Former Walmart executive Marc Lore has unveiled plans for Telosa, a $400 billion utopian city that aims to “create a more equitable and sustainable future” that can “become a blueprint of future generations.”
“We are going to be the most open, the most fair and the most inclusive city in the world,” Lore said in a promotional video.
The utopian city is set to be located in the desert in Nevada, Utah, Idaho, Arizona, Texas, or the Appalachian region, according to the project’s website.
“If you went into the desert where the land was worth nothing, or very little, and you created a foundation that owned the land, and people moved there and tax dollars built infrastructure and we built one of the greatest cities in the world, the foundation could be worth a trillion dollars,” Lore said in an interview with Bloomberg Businessweek. “And if the foundation’s mission was to take the appreciation of the land and give it back to the citizens in the form of medicine, education, affordable housing, social services: Wow, that’s it!”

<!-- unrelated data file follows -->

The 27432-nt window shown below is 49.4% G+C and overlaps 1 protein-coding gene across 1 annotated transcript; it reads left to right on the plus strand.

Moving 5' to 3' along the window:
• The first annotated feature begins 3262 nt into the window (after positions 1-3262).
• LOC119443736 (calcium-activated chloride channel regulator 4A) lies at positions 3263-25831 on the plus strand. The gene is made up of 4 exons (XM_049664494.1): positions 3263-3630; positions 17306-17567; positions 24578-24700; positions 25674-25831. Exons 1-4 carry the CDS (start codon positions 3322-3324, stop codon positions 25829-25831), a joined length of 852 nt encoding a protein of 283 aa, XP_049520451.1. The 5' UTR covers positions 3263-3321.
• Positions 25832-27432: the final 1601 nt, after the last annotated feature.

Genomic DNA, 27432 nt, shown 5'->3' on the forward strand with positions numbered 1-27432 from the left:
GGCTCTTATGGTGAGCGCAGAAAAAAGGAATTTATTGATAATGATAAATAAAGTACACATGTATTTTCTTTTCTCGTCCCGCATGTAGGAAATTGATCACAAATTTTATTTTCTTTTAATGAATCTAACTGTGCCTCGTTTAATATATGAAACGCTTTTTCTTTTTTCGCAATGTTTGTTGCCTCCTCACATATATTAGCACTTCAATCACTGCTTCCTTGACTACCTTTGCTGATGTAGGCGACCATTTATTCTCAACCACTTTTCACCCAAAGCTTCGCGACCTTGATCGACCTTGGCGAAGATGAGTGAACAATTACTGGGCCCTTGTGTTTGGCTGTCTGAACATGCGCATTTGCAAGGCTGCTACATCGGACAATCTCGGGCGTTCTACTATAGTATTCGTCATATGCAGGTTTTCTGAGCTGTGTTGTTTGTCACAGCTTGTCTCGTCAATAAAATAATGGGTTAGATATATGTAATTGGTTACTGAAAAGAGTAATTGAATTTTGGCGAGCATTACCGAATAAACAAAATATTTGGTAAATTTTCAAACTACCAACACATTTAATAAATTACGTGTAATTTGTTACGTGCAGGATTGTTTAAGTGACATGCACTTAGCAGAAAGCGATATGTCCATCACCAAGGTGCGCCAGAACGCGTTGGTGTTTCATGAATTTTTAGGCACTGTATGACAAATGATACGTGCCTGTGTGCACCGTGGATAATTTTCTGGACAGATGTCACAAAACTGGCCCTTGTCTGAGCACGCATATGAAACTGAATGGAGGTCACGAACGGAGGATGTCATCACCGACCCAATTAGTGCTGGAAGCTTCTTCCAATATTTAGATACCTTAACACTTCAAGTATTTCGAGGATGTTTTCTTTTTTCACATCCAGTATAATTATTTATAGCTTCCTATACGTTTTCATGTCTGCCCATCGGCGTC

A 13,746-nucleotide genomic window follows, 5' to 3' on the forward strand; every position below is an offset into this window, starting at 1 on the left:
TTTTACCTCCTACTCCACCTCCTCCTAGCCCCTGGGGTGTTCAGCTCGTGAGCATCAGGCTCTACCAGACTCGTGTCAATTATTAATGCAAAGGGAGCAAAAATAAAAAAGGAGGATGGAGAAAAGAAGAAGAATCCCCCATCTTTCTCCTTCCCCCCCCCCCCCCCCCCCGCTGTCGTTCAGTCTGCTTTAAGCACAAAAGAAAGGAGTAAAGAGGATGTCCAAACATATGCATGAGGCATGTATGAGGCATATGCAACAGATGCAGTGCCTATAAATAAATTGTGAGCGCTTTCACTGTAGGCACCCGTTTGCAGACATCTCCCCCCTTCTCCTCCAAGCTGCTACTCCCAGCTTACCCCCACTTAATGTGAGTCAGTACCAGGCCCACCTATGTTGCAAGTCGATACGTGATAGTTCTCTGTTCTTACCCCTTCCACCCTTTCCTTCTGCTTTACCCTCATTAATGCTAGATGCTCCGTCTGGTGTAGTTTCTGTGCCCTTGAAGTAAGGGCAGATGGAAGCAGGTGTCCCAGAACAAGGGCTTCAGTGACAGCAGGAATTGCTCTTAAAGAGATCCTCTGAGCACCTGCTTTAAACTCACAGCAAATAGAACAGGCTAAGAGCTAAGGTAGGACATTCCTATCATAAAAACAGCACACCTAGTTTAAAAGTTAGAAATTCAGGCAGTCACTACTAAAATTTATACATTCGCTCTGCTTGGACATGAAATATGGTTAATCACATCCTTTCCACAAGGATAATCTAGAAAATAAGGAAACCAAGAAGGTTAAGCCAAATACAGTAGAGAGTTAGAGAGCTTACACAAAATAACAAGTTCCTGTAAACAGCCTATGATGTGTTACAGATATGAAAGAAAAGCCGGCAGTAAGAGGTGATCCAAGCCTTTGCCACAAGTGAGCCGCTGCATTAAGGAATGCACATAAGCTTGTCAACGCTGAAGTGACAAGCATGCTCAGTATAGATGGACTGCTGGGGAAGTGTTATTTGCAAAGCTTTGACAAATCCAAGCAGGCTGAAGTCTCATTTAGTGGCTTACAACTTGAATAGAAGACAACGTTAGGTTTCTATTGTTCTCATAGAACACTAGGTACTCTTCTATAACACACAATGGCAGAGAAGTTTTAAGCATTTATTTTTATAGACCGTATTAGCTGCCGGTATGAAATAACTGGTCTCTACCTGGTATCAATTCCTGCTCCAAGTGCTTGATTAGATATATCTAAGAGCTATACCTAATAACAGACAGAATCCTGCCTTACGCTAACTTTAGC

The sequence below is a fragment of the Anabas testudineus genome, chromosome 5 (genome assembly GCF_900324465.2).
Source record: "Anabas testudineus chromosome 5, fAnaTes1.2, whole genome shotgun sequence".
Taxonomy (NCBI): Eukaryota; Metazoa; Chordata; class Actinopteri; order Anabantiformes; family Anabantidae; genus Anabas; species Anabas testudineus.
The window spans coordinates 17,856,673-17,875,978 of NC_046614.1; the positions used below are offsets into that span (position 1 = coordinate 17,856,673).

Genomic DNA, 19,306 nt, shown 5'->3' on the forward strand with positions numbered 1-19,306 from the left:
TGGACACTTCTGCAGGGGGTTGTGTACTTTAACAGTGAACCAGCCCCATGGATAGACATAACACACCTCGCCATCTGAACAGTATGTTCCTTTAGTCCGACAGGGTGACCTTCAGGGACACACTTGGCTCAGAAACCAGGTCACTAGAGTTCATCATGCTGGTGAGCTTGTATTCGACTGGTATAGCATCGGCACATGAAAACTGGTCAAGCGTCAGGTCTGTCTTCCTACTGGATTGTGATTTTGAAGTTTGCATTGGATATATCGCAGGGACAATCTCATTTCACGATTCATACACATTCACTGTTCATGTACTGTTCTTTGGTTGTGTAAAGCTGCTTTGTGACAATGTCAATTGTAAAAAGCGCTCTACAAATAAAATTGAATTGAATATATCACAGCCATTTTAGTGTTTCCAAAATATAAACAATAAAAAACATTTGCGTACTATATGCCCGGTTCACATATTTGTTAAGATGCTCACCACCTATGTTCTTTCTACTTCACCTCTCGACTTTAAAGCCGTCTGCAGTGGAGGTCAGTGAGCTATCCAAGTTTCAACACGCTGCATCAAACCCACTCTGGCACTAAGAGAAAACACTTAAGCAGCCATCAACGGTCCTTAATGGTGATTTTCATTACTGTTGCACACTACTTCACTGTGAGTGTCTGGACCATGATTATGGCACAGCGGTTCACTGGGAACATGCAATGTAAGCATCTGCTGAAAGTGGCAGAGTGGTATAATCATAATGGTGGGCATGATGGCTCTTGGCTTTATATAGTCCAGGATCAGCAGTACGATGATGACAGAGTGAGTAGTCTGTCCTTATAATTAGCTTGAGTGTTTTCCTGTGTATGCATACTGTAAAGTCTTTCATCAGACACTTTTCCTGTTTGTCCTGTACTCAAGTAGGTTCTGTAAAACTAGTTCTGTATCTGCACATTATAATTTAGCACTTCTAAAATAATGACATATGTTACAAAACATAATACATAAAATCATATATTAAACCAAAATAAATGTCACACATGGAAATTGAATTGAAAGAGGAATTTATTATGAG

Bloomberg Businessweek wrote, “Lore acknowledges this is all a bit preposterous. He’s rich but not rich enough to fund such a large development project by himself, and he can’t say with any specificity how he’d get the money. He hasn’t acquired land or water rights, precursors to undertaking the daunting task of persuading people to leave real cities for his hypothetical one. Nor has Lore figured out how the foundation would operate or persuaded local officials to grant it the power it’d likely need to function. Clearing those hurdles would get Telosa to the point where Lore could see whether his unproven economic model would actually succeed.”
The city’s first phase of construction aims to reach 50,000 residents over 1,500 acres, which will cost an estimated $25 billion. The final project has a goal of 5 million residents and is estimated to cost over $400 billion.
Sarah Moser, an associate professor of geography at Montreal’s McGill University, thinks there is no chance Lore succeeds. While Moser has identified about 150 greenfield city-building projects being planned around the world that are backed either by governments or private interests, none have hit their population targets.